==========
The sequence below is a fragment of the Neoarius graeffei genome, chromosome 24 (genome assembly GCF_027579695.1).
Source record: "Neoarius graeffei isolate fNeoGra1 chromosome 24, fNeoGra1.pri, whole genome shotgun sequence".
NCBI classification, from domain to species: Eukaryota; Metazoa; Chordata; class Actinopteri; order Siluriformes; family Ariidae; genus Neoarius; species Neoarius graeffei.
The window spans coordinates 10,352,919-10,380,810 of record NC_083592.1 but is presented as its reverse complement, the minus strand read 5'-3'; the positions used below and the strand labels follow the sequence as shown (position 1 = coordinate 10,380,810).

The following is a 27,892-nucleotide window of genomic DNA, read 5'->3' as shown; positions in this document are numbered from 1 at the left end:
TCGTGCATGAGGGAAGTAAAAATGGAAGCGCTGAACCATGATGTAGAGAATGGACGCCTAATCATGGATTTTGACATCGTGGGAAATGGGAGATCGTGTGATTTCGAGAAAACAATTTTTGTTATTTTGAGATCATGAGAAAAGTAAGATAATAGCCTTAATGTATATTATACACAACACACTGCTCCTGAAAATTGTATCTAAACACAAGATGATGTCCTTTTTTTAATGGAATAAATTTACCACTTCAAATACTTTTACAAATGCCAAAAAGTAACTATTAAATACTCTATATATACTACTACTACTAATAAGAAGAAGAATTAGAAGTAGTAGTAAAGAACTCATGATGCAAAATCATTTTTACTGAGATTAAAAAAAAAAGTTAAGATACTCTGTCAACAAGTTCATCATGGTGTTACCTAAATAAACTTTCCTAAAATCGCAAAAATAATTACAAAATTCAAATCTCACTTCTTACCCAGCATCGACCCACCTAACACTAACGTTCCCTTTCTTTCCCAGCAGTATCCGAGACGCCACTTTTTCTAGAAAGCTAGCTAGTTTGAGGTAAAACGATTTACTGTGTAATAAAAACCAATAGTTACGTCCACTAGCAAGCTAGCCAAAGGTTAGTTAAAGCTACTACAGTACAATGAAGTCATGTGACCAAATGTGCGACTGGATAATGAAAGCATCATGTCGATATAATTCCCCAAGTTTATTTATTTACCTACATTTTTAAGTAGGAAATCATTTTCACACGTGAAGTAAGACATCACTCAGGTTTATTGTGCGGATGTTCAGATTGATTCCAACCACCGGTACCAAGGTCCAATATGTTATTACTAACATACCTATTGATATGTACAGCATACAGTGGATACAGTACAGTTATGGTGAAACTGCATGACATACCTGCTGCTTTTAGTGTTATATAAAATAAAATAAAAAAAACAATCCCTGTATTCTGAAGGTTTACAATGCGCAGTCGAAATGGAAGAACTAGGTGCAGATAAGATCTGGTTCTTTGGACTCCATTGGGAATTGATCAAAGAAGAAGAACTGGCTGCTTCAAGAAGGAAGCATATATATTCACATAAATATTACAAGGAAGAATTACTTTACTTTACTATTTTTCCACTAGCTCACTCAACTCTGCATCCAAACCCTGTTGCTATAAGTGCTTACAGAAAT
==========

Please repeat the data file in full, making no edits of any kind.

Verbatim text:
The sequence below is a fragment of the Neoarius graeffei genome, chromosome 24 (genome assembly GCF_027579695.1).
Source record: "Neoarius graeffei isolate fNeoGra1 chromosome 24, fNeoGra1.pri, whole genome shotgun sequence".
NCBI classification, from domain to species: Eukaryota; Metazoa; Chordata; class Actinopteri; order Siluriformes; family Ariidae; genus Neoarius; species Neoarius graeffei.
The window spans coordinates 10,352,919-10,380,810 of record NC_083592.1 but is presented as its reverse complement, the minus strand read 5'-3'; the positions used below and the strand labels follow the sequence as shown (position 1 = coordinate 10,380,810).

The following is a 27,892-nucleotide window of genomic DNA, read 5'->3' as shown; positions in this document are numbered from 1 at the left end:
TCGTGCATGAGGGAAGTAAAAATGGAAGCGCTGAACCATGATGTAGAGAATGGACGCCTAATCATGGATTTTGACATCGTGGGAAATGGGAGATCGTGTGATTTCGAGAAAACAATTTTTGTTATTTTGAGATCATGAGAAAAGTAAGATAATAGCCTTAATGTATATTATACACAACACACTGCTCCTGAAAATTGTATCTAAACACAAGATGATGTCCTTTTTTTAATGGAATAAATTTACCACTTCAAATACTTTTACAAATGCCAAAAAGTAACTATTAAATACTCTATATATACTACTACTACTAATAAGAAGAAGAATTAGAAGTAGTAGTAAAGAACTCATGATGCAAAATCATTTTTACTGAGATTAAAAAAAAAAGTTAAGATACTCTGTCAACAAGTTCATCATGGTGTTACCTAAATAAACTTTCCTAAAATCGCAAAAATAATTACAAAATTCAAATCTCACTTCTTACCCAGCATCGACCCACCTAACACTAACGTTCCCTTTCTTTCCCAGCAGTATCCGAGACGCCACTTTTTCTAGAAAGCTAGCTAGTTTGAGGTAAAACGATTTACTGTGTAATAAAAACCAATAGTTACGTCCACTAGCAAGCTAGCCAAAGGTTAGTTAAAGCTACTACAGTACAATGAAGTCATGTGACCAAATGTGCGACTGGATAATGAAAGCATCATGTCGATATAATTCCCCAAGTTTATTTATTTACCTACATTTTTAAGTAGGAAATCATTTTCACACGTGAAGTAAGACATCACTCAGGTTTATTGTGCGGATGTTCAGATTGATTCCAACCACCGGTACCAAGGTCCAATATGTTATTACTAACATACCTATTGATATGTACAGCATACAGTGGATACAGTACAGTTATGGTGAAACTGCATGACATACCTGCTGCTTTTAGTGTTATATAAAATAAAATAAAAAAAACAATCCCTGTATTCTGAAGGTTTACAATGCGCAGTCGAAATGGAAGAACTAGGTGCAGATAAGATCTGGTTCTTTGGACTCCATTGGGAATTGATCAAAGAAGAAGAACTGGCTGCTTCAAGAAGGAAGCATATATATTCACATAAATATTACAAGGAAGAATTACTTTACTTTACTATTTTTCCACTAGCTCACTCAACTCTGCATCCAAACCCTGTTGCTATAAGTGCTTACAGAAAT